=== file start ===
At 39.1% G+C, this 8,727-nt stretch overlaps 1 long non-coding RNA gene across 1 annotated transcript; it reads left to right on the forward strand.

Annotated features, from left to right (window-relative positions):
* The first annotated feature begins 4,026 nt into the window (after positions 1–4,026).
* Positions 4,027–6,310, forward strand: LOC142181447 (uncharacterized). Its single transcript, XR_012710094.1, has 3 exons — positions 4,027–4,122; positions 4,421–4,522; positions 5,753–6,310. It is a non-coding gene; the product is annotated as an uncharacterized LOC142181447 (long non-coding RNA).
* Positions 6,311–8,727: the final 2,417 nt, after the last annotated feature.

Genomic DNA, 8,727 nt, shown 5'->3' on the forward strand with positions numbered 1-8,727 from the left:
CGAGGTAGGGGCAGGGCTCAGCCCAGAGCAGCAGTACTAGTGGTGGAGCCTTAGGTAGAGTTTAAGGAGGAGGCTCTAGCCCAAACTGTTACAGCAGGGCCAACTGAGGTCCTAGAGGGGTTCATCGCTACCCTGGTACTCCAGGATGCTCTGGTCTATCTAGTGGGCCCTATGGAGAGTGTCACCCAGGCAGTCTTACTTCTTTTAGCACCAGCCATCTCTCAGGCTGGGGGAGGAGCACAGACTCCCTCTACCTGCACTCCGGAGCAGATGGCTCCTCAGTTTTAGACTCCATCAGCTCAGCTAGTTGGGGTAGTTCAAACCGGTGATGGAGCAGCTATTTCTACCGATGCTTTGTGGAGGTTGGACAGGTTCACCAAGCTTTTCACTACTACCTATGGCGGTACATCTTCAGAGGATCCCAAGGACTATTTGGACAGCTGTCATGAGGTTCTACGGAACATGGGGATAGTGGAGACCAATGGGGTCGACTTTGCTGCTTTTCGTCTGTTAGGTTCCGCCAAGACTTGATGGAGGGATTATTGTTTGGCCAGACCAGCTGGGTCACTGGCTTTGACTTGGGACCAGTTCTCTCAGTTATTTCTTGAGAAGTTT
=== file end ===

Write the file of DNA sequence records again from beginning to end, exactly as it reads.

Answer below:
At 39.1% G+C, this 8,727-nt stretch overlaps 1 long non-coding RNA gene across 1 annotated transcript; it reads left to right on the forward strand.

Annotated features, from left to right (window-relative positions):
* The first annotated feature begins 4,026 nt into the window (after positions 1–4,026).
* Positions 4,027–6,310, forward strand: LOC142181447 (uncharacterized). Its single transcript, XR_012710094.1, has 3 exons — positions 4,027–4,122; positions 4,421–4,522; positions 5,753–6,310. It is a non-coding gene; the product is annotated as an uncharacterized LOC142181447 (long non-coding RNA).
* Positions 6,311–8,727: the final 2,417 nt, after the last annotated feature.

Genomic DNA, 8,727 nt, shown 5'->3' on the forward strand with positions numbered 1-8,727 from the left:
CGAGGTAGGGGCAGGGCTCAGCCCAGAGCAGCAGTACTAGTGGTGGAGCCTTAGGTAGAGTTTAAGGAGGAGGCTCTAGCCCAAACTGTTACAGCAGGGCCAACTGAGGTCCTAGAGGGGTTCATCGCTACCCTGGTACTCCAGGATGCTCTGGTCTATCTAGTGGGCCCTATGGAGAGTGTCACCCAGGCAGTCTTACTTCTTTTAGCACCAGCCATCTCTCAGGCTGGGGGAGGAGCACAGACTCCCTCTACCTGCACTCCGGAGCAGATGGCTCCTCAGTTTTAGACTCCATCAGCTCAGCTAGTTGGGGTAGTTCAAACCGGTGATGGAGCAGCTATTTCTACCGATGCTTTGTGGAGGTTGGACAGGTTCACCAAGCTTTTCACTACTACCTATGGCGGTACATCTTCAGAGGATCCCAAGGACTATTTGGACAGCTGTCATGAGGTTCTACGGAACATGGGGATAGTGGAGACCAATGGGGTCGACTTTGCTGCTTTTCGTCTGTTAGGTTCCGCCAAGACTTGATGGAGGGATTATTGTTTGGCCAGACCAGCTGGGTCACTGGCTTTGACTTGGGACCAGTTCTCTCAGTTATTTCTTGAGAAGTTT